The Ultrabook™-Based Portable Recording Studio

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In the past 15 years, everything about the process of recording and distributing music has changed. The major labels have toppled from their pedestals, and with them have fallen their high temples—recording studios. 21st Century recordings take place in bedrooms, basements, rehearsal spaces, and out on the road. And for the first time, professional-level recording tools are affordable and available to everybody. So, whether you’re a passionate hobbyist writing your first song, or a trained musician cutting and mixing an album, you can capture all the glory of your musical genius in real time; there are just a few things you’ll need to make it happen.

Your Ultrabook will be the mainstay of your portable studio, the device that makes it all happen. When choosing one of these computers, remember that processor speed and memory capacity are major concerns when recording and mixing music. You’ll want either an Intel® Core™ i5 or i7 processor and at least 6GB of RAM. This will allow you to carry out the more intensive processes of audio production smoothly, such as multitrack recording, multitrack editing, and massive numbers of native plug-in instantiations. Simply stated, buy the best processor/memory combo that your budget will allow. You will not regret it, especially once your three-chord song has morphed into an epic production with a full band and a soft-synth orchestra.

If you plan to leave your house with your Ultrabook, a solid-state drive is a less volatile habitat for all your precious data. If you plan to record live shows on tour with your Ultrabook, it’s a necessity. While SSDs offer much faster read/write speeds than conventional hard drives, a greater value to traveling musicians and recording engineers is their hardiness. Even though your computer may end up in a cushy hotel room with you after the gig, it will inevitably get knocked around among the other gear along the journey.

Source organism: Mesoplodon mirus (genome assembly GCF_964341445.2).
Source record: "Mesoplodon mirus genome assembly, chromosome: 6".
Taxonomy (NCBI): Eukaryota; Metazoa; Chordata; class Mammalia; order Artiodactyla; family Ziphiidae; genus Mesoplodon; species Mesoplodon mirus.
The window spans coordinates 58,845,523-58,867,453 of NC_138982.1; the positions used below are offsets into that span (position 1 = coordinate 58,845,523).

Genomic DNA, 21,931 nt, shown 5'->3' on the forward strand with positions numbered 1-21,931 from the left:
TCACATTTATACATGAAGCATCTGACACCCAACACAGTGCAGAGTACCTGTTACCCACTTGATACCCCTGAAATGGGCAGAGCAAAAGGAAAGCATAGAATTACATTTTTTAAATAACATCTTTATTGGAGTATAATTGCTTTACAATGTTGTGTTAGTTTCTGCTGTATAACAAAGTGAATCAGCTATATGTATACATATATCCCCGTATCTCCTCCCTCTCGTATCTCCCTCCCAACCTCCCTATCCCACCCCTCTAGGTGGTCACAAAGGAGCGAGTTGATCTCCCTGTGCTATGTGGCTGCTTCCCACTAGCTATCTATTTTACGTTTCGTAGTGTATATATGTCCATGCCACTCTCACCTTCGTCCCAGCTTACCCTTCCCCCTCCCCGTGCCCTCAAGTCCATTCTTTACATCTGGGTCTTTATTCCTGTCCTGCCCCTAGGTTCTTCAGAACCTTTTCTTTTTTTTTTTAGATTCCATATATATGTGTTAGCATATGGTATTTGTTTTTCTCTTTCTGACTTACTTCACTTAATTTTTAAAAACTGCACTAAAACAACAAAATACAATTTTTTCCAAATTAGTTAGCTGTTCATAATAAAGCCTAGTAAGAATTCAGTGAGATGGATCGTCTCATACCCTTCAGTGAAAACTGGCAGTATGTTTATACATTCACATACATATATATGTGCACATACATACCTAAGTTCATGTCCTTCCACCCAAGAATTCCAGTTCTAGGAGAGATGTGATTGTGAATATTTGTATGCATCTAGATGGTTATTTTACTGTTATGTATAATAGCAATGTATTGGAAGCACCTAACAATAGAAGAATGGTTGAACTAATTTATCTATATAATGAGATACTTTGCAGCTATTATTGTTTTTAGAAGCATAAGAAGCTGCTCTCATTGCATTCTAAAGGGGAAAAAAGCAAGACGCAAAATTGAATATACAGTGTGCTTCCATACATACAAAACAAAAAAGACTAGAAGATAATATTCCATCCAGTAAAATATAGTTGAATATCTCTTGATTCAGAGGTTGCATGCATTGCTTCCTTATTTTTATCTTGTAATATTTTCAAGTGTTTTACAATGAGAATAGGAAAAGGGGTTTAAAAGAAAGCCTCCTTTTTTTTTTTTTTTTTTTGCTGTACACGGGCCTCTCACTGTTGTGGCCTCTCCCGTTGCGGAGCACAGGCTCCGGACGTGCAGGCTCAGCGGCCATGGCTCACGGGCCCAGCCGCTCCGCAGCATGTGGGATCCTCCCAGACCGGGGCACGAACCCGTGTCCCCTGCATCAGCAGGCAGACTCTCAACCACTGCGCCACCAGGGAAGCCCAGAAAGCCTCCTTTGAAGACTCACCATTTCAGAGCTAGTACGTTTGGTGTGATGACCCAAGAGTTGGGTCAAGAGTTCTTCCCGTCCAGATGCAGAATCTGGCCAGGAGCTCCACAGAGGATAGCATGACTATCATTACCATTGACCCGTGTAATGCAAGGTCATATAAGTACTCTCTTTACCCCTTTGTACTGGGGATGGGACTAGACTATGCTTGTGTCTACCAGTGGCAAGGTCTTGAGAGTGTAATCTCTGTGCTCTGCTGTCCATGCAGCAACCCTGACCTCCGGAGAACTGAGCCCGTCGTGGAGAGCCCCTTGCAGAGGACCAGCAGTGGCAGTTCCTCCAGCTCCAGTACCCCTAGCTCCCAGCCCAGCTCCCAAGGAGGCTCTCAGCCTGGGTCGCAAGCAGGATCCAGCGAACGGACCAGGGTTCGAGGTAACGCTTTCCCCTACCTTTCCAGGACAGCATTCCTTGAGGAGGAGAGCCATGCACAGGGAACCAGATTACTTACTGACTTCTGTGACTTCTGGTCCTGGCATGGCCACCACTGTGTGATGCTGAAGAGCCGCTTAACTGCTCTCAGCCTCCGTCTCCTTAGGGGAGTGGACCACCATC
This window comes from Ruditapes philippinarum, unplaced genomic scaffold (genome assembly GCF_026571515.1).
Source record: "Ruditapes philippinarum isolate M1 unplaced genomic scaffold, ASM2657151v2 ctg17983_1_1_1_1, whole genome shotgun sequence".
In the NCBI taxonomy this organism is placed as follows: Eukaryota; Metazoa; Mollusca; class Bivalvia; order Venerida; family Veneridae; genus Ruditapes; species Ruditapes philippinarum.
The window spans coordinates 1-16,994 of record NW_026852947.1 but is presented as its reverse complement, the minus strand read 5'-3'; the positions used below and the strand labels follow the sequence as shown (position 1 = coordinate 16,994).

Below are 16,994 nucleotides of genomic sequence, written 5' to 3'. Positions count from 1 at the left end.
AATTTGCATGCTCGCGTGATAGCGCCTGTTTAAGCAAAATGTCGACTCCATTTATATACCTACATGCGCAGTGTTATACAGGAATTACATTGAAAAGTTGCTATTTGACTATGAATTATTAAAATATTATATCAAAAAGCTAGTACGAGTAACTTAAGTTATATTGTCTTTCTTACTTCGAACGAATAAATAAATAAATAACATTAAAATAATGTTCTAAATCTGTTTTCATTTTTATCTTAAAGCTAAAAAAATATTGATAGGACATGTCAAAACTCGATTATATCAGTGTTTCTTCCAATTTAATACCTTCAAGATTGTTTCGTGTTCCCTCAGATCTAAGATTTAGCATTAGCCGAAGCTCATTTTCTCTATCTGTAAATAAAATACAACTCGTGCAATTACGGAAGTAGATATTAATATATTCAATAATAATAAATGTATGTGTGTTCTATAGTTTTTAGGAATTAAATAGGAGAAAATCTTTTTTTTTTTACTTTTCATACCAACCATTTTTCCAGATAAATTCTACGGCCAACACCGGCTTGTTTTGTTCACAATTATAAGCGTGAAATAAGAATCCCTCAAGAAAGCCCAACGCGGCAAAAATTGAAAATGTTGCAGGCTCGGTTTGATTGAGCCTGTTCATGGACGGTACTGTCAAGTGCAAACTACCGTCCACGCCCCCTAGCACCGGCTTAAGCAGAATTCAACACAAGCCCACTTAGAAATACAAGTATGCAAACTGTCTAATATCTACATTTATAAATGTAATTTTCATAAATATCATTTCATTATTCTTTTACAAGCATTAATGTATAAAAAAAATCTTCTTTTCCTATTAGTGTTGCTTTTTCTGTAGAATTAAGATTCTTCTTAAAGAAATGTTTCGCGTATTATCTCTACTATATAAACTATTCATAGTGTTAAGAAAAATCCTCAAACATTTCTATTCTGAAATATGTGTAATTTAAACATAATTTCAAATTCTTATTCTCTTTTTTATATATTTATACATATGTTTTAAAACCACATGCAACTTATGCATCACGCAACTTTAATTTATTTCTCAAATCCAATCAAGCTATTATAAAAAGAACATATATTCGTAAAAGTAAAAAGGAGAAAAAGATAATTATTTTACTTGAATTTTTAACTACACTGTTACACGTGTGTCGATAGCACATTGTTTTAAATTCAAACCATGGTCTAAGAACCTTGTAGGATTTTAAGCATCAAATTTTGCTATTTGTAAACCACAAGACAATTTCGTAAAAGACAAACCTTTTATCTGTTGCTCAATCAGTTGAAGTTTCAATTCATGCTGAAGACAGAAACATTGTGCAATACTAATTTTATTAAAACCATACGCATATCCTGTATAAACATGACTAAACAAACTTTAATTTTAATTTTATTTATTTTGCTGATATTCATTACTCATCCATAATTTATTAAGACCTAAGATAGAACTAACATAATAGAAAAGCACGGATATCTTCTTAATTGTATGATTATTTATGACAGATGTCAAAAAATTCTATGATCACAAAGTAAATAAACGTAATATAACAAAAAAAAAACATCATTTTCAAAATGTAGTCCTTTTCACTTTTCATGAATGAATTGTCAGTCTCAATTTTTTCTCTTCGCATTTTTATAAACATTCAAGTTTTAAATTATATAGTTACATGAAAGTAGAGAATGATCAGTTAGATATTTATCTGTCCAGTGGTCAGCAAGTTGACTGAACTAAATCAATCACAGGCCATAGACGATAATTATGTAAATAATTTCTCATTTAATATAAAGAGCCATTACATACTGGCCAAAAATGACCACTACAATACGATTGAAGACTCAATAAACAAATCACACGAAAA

The downside to SSDs is that they don’t currently offer as much storage space as hard disk drives do. With digital audio taking up at least 5.1 MB/minute per mono track (44.1k Hz/16-bit)—more like 16.5 MB/minute at professional-level resolutions—you might need more space than your internal SSD can provide. It is always recommended that you record to a drive that's separate from your boot disk. An external hard drive will handle the task of cataloging audio, while your internal drive helps provide resources to run the process. Be sure to choose an Ultrabook with multiple USB ports, ideally at least one USB 3.0 port, and a compatible external drive, such as the HGST 1TB Touro Mobile MX3.

Your next USB port will be used to connect an audio interface. While there are dozens of these devices available, the new Focusrite Scarlett 18i8 is exceptionally suited to Ultrabooks. It provides everything you’ll need on a single USB port. It features 4 Focusrite mic preamps on XLR/TRS combo jacks with selectable Phantom power, 2 of which can also be switched to Hi-Z instrument inputs. It also features 4 line inputs, stereo monitor outputs, 2 independent headphone mixes, MIDI in/out, SPDIF in/out, and an 8-channel ADAT Lightpipe input. The 18i8 can record at resolutions up to 96 kHz/24-bit and provides input monitoring at extremely low latency rates. Additionally, Focusrite includes a software bundle with Ableton Live Lite and a plug-in suite to get you started.